Canon Chairman and CEO Tomio Mitarai has confirmed that Canon will not develop a new flagship DSLR in the future. Released in 2020, the EOS 1D X Mark III will be the brand’s last flagship DSLR with an incredibly successful 20-year run.
Interview to finish everything … Camera development
In an interview with a Japanese newspaper Yomiuri Shimbun About the state of the camera market-and first discovered YM Cinema Magazine— Mr. Mitai states that the development and production of the flagship model of digital SLR cameras will be completed in “a few years”.
“The market needs are rapidly shifting to mirrorless interchangeable-lens cameras,” he said, highlighting some of the benefits of high-end mirrorless cameras and for Canon to develop mirrorless cameras instead of DSLRs. I have confirmed that I am moving resources.
In a statement Popular photography, Canon USA said:
The rough details of Mr. Mitai’s interview in the article are true. However, although estimated to be “within a few years,” the exact date of development / discontinuation of the flagship DSLR camera has not been confirmed. “
DSLR = not dead yet
Obviously, this is a big announcement that casually stops in a newspaper interview, but it’s not a completely deadly blow to the DSLR.
First, this only applies to Canon’s flagship DSLRs like the 1D X Mark III. Mr. Mitai said, “Overseas, there is strong demand for beginner and intermediate SLR cameras, and we plan to continue development and production for the time being.”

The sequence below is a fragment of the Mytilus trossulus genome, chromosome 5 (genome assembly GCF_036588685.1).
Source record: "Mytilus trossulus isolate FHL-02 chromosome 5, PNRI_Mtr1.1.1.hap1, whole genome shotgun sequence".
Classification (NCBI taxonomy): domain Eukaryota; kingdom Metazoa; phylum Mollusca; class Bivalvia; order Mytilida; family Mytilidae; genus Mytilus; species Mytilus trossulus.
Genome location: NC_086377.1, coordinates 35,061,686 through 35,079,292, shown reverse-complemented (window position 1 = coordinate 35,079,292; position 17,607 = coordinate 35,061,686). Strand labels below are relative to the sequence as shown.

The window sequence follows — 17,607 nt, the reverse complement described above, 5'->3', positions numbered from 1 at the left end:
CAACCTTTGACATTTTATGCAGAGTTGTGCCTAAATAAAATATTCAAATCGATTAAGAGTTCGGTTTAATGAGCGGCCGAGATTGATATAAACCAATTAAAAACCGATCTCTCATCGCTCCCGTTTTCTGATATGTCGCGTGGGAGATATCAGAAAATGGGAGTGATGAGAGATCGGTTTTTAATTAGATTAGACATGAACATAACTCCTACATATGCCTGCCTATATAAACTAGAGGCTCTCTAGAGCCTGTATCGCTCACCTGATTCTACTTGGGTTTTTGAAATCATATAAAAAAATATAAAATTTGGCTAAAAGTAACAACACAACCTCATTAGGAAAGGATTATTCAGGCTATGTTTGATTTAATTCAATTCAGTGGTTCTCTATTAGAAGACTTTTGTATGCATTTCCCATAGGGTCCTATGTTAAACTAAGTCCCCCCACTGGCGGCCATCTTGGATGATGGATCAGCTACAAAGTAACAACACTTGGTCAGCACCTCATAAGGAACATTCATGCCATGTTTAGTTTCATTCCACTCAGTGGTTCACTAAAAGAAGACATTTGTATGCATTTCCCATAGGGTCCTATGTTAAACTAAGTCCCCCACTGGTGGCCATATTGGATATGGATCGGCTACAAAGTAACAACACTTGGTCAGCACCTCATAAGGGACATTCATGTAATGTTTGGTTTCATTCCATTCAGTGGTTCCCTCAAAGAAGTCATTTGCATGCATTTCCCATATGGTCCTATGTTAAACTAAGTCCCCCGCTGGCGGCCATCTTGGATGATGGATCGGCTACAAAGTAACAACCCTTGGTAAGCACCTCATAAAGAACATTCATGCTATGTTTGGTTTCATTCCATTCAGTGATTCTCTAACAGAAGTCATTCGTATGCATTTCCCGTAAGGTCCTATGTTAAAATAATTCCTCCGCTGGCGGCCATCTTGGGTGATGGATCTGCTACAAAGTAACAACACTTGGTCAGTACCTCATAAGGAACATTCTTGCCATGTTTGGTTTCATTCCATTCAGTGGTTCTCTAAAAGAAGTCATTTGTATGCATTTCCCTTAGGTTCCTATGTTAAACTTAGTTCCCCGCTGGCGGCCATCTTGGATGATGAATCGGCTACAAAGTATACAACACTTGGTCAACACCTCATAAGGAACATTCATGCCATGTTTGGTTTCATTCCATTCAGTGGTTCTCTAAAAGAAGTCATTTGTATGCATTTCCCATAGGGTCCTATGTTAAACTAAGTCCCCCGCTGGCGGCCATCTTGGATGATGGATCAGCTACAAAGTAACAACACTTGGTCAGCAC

And second, the exact date has not been announced For one of these (as Canon USA immediately pointed out). What we are likely to see is the announcement of the mirrorless flagship and the phasing out of production of the EOS-1D X as more professionals move to the latest models.
Mitarai basically confirms that professional photographers who want the best cameras that Canon offers may have to move to mirrorless models the next time they upgrade. But what about regular hobby photographers and professionals who don’t need much gear?
Canon says it will continue to “develop” beginner and intermediate SLRs, Mr. Mitai further states that development is likely to take place in the form of “small iterative updates, which may add new sensors developed for mirrorless cameras.” So don’t expect many key technologies to “trickle down” to future DSLR models. The brand has a clear focus on advancing the mirrorless lineup. Also, there are many things you can do with the new format. New lenses, wider apertures, faster bursts, etc. can’t be done with a DSLR.
That said, Canon has the potential to continue producing some models of DSLRs for extended periods of time. The Canon EOS-1V film SLR was launched in 2000 and production did not stop until 2018. At that speed, Canon has the potential to continue making DSLRs until the 2040s. Firmware support has changed since the 1990s.
(If I make a bet, I think the EOS 5D Mark IV and Rebel T8i are most likely to stick together for the longest time.)